The CLASE Study: Endovascular Management of the Superficial Femoral Artery

Persistent Link:
http://hdl.handle.net/10150/221411
Title:
The CLASE Study: Endovascular Management of the Superficial Femoral Artery
Author:
Shieh, Hester F.
Affiliation:
The University of Arizona College of Medicine - Phoenix
Issue Date:
1-May-2012
Rights:
Copyright © is held by the author. Digital access to this material is made possible by the College of Medicine - Phoenix, University of Arizona. Further transmission, reproduction or presentation (such as public display or performance) of protected items is prohibited except with permission of the author.
Collection Information:
This item is part of the College of Medicine - Phoenix Scholarly Projects 2012 collection. For more information, contact the Phoenix Biomedical Campus Library at pbc-library@email.arizona.edu.
Publisher:
The University of Arizona.
Abstract:
Objectives – The purpose of this study was to compare endovascular treatment modalities for peripheral vascular disease in the femoropopliteal arteries with respect to technical success, efficacy, and patency at mid-term follow up. Methods – A retrospective review of patients that underwent endovascular management of the femoropopliteal segment was conducted to evaluate patency. The CLASE study included five treatment arms: cryoplasty, laser, angioplasty/stent, Silverhawk atherectomy, and Viabahn endoluminal graft. Results – Between November 2004 and May 2009, 306 patients met inclusion criteria. There was a statistically significant difference in patencies among treatment groups (p=0.016), driven by laser having a significantly lower patency than the angioplasty/stent, Silverhawk atherectomy, and Viabahn endoluminal graft groups. Conclusions – Many of the expensive endovascular devices have poor patencies lasting less than six months. Angioplasty/stent is not inferior to these new devices, and may remain the standard of care.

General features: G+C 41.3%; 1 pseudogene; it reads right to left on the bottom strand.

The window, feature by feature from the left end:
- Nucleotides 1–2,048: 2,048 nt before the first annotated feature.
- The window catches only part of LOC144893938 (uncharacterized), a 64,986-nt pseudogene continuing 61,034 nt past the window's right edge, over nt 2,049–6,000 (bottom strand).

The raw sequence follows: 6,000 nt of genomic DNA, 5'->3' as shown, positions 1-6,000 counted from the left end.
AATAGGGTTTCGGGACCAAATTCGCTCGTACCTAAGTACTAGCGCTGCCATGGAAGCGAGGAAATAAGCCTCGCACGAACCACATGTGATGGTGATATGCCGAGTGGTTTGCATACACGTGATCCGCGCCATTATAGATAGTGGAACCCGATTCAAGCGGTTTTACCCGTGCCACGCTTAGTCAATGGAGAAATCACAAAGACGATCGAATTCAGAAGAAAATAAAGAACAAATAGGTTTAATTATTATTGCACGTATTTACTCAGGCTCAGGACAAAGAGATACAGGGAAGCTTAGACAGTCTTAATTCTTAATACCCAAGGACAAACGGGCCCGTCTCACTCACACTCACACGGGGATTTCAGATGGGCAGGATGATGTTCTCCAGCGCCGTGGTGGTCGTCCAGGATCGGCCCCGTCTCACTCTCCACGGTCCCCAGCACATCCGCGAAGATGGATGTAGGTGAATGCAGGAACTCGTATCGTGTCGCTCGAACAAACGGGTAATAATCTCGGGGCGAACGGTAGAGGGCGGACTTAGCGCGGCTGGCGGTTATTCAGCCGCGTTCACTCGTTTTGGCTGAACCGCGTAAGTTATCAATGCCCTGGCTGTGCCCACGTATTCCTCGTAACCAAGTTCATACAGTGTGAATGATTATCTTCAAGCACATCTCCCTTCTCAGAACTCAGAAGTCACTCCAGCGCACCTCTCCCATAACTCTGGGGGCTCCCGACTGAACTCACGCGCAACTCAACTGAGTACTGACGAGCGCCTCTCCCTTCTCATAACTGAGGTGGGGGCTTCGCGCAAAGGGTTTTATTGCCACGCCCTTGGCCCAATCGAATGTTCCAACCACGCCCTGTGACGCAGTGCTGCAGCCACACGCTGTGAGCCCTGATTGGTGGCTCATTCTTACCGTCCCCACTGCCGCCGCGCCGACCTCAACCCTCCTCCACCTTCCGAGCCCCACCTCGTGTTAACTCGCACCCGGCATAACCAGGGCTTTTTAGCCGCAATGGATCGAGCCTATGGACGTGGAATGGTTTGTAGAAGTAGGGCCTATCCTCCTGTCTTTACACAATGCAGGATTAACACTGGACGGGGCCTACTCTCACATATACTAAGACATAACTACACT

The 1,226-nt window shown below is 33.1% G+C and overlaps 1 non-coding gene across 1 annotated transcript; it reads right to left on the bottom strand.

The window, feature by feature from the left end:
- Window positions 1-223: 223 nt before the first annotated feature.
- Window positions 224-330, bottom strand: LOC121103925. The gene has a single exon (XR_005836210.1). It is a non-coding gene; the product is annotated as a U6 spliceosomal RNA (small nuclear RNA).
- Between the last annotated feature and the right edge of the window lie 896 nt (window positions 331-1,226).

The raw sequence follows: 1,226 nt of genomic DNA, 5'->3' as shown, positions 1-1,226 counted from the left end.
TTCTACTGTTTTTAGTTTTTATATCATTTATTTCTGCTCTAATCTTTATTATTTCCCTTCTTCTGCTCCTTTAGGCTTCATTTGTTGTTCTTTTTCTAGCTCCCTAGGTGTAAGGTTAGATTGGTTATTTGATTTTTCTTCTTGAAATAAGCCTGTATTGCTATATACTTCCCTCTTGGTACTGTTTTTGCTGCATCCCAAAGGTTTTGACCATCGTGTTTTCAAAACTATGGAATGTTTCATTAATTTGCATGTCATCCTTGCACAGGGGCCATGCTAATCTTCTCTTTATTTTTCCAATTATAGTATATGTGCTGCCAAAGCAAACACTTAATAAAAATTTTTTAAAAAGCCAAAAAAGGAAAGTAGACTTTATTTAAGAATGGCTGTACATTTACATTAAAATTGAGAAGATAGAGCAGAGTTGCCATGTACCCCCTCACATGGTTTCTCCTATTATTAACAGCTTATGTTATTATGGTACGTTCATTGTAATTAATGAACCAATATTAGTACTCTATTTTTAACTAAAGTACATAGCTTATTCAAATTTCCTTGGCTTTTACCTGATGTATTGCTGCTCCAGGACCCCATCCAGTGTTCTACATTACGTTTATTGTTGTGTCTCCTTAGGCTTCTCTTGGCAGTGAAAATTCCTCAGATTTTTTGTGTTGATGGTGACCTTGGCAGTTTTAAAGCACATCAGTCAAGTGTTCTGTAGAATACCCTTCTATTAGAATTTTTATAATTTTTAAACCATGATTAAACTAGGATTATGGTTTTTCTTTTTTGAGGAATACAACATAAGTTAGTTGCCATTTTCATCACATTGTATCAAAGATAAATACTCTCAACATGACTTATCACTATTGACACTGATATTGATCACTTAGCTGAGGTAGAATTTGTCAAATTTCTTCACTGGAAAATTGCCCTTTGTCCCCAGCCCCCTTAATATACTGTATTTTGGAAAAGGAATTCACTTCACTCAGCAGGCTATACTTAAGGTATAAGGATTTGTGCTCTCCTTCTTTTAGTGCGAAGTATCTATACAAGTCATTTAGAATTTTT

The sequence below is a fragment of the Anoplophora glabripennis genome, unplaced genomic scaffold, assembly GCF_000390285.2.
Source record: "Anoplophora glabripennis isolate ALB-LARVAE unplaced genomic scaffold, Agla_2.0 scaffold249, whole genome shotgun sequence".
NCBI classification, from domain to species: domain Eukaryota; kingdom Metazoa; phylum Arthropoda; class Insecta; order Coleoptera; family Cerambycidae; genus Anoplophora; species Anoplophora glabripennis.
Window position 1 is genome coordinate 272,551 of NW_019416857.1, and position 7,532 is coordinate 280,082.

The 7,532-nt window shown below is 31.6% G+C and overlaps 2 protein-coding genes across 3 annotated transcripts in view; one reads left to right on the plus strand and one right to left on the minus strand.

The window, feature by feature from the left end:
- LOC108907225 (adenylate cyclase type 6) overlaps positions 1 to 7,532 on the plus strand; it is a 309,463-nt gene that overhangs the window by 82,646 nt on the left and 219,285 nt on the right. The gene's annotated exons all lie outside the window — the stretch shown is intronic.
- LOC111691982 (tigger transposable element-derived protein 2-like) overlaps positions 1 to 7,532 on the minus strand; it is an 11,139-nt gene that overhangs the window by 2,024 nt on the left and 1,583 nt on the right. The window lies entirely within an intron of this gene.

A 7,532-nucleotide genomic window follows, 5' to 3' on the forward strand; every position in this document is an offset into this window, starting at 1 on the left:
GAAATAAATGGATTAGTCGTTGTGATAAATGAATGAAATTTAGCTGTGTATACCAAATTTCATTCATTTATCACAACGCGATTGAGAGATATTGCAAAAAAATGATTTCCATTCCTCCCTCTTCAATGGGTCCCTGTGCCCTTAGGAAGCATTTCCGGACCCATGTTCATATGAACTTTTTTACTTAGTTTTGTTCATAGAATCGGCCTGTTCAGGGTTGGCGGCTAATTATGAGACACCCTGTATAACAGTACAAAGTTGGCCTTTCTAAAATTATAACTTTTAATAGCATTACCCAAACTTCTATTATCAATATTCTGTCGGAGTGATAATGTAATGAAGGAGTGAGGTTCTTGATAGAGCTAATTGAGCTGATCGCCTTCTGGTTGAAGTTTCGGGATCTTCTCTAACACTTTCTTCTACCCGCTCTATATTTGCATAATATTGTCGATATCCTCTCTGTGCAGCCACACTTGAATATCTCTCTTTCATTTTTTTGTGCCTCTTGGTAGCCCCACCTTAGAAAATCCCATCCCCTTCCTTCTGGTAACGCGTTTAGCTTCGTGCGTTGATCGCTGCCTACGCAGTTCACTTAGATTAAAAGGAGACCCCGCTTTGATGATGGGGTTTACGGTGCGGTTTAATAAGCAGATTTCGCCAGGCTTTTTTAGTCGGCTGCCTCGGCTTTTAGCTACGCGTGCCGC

Keywords:
CLASE Study
MeSH Subjects:
Femoral Artery; Endovascular Procedures
Description:
A Thesis submitted to The University of Arizona College of Medicine - Phoenix in partial fulfillment of the requirements for the Degree of Doctor of Medicine.
Mentor:
Rodriguez, Julio, MD

Full metadata record

DC FieldValue Language
dc.language.isoen_USen_US
dc.titleThe CLASE Study: Endovascular Management of the Superficial Femoral Arteryen_US
dc.contributor.authorShieh, Hester F.en_US
dc.contributor.departmentThe University of Arizona College of Medicine - Phoenixen_US
dc.date.issued2012-05-01-
dc.rightsCopyright © is held by the author. Digital access to this material is made possible by the College of Medicine - Phoenix, University of Arizona. Further transmission, reproduction or presentation (such as public display or performance) of protected items is prohibited except with permission of the author.en_US
dc.description.collectioninformationThis item is part of the College of Medicine - Phoenix Scholarly Projects 2012 collection. For more information, contact the Phoenix Biomedical Campus Library at pbc-library@email.arizona.edu.en_US
dc.publisherThe University of Arizona.en_US
dc.description.abstractObjectives – The purpose of this study was to compare endovascular treatment modalities for peripheral vascular disease in the femoropopliteal arteries with respect to technical success, efficacy, and patency at mid-term follow up. Methods – A retrospective review of patients that underwent endovascular management of the femoropopliteal segment was conducted to evaluate patency. The CLASE study included five treatment arms: cryoplasty, laser, angioplasty/stent, Silverhawk atherectomy, and Viabahn endoluminal graft. Results – Between November 2004 and May 2009, 306 patients met inclusion criteria. There was a statistically significant difference in patencies among treatment groups (p=0.016), driven by laser having a significantly lower patency than the angioplasty/stent, Silverhawk atherectomy, and Viabahn endoluminal graft groups. Conclusions – Many of the expensive endovascular devices have poor patencies lasting less than six months. Angioplasty/stent is not inferior to these new devices, and may remain the standard of care.en_US
dc.typeThesisen_US
dc.subjectCLASE Studyen_US
dc.subject.meshFemoral Arteryen_US
dc.subject.meshEndovascular Proceduresen_US
dc.descriptionA Thesis submitted to The University of Arizona College of Medicine - Phoenix in partial fulfillment of the requirements for the Degree of Doctor of Medicine.en_US
dc.contributor.mentorRodriguez, Julio, MDen_US
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